According to Environment Agency data, 40% of early qualifiers had to make estimates of their energy consumption. Was Tobin surprised?
More surprising, he says, was the lack of dedicated resource.
“I did about 30 [audits] as lead assessor and of those 30, I worked with one dedicated energy manager,” says Tobin.
“Predominantly I was working with health and safety or environmental managers. They have other priorities that draw their attention away from pure energy management. So it is not that surprising there were gaps in the energy information, because the resource and time to manage it effectively is not there.
“I think if the resource was there – and the skill was there essentially – then I don’t think we would have been estimating as much as we needed to.”
Prepare for impact
Tobin agrees with the suggestion that many large firms might be in for a shock over the next few years, given predictions of steeply rising non-commodity components of energy bills and the impact of more businesses moving to half-hourly settlement. Half-hourly prices are also expected to become more volatile due to policy and regulatory changes now coming into play. Meanwhile, although wholesale prices are currently low, a falling pound may drive up commodity prices.
“With recent events there is a lot of uncertainty about what is going to hit everybody – even those that are in the know,” says Tobin. “It would be fair to say that a lot of people don’t know what is around the corner.”
Utilitywise’s Hipperson agrees. He thinks the move to bring more businesses into half-hourly metering and settlement under P272 legislation could have a dramatic impact.
“P272 will expose more businesses to red band distribution network charges,” he says. “Once you start showing people that they are using 6% of their energy in the red band but it is accounting for 40% of their energy costs, it hits home that some kind of management strategy is the first line of defence.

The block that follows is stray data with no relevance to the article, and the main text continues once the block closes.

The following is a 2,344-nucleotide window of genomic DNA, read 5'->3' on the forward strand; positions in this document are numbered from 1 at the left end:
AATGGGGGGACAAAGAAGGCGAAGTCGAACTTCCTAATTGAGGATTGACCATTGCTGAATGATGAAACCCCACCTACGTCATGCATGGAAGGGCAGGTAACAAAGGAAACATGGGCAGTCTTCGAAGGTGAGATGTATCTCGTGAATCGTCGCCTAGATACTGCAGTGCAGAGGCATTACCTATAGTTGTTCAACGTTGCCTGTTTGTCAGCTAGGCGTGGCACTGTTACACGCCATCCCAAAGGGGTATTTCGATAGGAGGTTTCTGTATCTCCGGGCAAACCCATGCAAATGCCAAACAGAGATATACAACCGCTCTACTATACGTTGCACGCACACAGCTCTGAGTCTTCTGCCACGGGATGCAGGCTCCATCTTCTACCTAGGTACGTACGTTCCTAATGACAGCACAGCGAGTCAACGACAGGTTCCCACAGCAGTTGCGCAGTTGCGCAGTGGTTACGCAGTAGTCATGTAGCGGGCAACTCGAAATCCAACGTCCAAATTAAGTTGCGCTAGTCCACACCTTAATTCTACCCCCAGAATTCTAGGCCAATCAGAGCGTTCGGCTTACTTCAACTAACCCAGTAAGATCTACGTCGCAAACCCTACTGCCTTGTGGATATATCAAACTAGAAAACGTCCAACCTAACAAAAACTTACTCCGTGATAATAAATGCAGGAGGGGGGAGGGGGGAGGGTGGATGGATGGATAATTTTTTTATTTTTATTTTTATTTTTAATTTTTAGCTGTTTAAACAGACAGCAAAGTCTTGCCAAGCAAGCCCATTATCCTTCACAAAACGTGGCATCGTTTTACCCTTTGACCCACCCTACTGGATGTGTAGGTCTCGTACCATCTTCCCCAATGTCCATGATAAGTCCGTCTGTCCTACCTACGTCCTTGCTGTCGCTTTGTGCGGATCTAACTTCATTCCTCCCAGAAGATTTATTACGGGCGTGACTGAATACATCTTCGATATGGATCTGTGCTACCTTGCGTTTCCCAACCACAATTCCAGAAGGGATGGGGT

“Shifting demand, managing your energy, upgrading your assets and engaging your staff all starts with energy management, which is a key identifier from the Esos projects.”
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A requirement of ESOS should be an Energy Policy adopted at Board level and reviewed every four years. This would bring it more into line with ISO50001.Then real commitment can be measured aside from those that talk.
My worry is the ending of CRC and transfer of costs from bottom line to supplier invoice will actually reduce the visible case to employ an energy manager. Many companies employed an energy manager because of CRC.
That’s a really good point Danny. Will look into it.
The article makes many very valid and wide-ranging points. For me there has been a longer term macro issue about the order of priority given to the key energy issues. Surely, at Government level, it would have been sensible to prioritise a robust metering system and data gathering period followed by a focussed energy efficiency drive nationally followed by a focus on renewable/low carbon generation once a more accurate picture/projection of national demand has been developed. In doing so the “incentives” scene would have looked very different and who knows the debates around Hinkley Point and wider infrastructure for generation and distribution of energy in the UK and beyond may also have looked very different. (This does assume a coherent long-term energy policy, missing for many years, is in place!).
Interesting to see how key issues raised change when the oil price recovers and if/when we have the coherent energy policy.
The only policy that I can perceive would immediately change this mental block is re-regulating the utilities – especially at retail level but also evidently for industrial and commercial suppliers – and requiring them to invest in least-cost planning, including many measures on consumers’ premises. Done in California and some other US states, although many of them de-regulated temporarily or permanently, having had ~100 years’ of regulation of investor owned utilities. Once regulated utilities are told to do something differently, they have to. There are enough £ bn to save that the profits to shareholders would be an incentive to contonue with the policy.
Under ‘deregulation’ (UK post 2002) this will not happen.